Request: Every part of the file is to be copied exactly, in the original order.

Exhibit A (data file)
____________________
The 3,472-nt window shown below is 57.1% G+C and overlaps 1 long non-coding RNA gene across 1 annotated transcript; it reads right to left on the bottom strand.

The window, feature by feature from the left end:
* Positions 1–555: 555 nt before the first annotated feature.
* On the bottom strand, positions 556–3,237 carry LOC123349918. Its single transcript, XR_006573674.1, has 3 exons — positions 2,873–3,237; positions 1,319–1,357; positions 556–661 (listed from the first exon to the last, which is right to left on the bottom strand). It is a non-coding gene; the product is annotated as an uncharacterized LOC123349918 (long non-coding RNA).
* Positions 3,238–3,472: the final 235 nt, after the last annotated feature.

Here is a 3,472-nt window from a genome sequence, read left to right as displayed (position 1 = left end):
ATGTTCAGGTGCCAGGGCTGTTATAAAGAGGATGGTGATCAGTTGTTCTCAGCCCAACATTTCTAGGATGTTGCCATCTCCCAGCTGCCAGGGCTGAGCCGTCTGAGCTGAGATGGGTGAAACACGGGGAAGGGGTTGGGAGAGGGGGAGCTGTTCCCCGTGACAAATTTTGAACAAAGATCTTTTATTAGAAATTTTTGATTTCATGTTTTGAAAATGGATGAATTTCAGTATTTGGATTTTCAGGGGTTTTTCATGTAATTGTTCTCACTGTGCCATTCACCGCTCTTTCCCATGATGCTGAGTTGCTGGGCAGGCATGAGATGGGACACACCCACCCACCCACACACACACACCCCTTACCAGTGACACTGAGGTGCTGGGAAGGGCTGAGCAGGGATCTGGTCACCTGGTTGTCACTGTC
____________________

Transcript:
The 3,472-nt window shown below is 57.1% G+C and overlaps 1 long non-coding RNA gene across 1 annotated transcript; it reads right to left on the bottom strand.

The window, feature by feature from the left end:
* Positions 1–555: 555 nt before the first annotated feature.
* On the bottom strand, positions 556–3,237 carry LOC123349918. Its single transcript, XR_006573674.1, has 3 exons — positions 2,873–3,237; positions 1,319–1,357; positions 556–661 (listed from the first exon to the last, which is right to left on the bottom strand). It is a non-coding gene; the product is annotated as an uncharacterized LOC123349918 (long non-coding RNA).
* Positions 3,238–3,472: the final 235 nt, after the last annotated feature.

Here is a 3,472-nt window from a genome sequence, read left to right as displayed (position 1 = left end):
ATGTTCAGGTGCCAGGGCTGTTATAAAGAGGATGGTGATCAGTTGTTCTCAGCCCAACATTTCTAGGATGTTGCCATCTCCCAGCTGCCAGGGCTGAGCCGTCTGAGCTGAGATGGGTGAAACACGGGGAAGGGGTTGGGAGAGGGGGAGCTGTTCCCCGTGACAAATTTTGAACAAAGATCTTTTATTAGAAATTTTTGATTTCATGTTTTGAAAATGGATGAATTTCAGTATTTGGATTTTCAGGGGTTTTTCATGTAATTGTTCTCACTGTGCCATTCACCGCTCTTTCCCATGATGCTGAGTTGCTGGGCAGGCATGAGATGGGACACACCCACCCACCCACACACACACACCCCTTACCAGTGACACTGAGGTGCTGGGAAGGGCTGAGCAGGGATCTGGTCACCTGGTTGTCACTGTC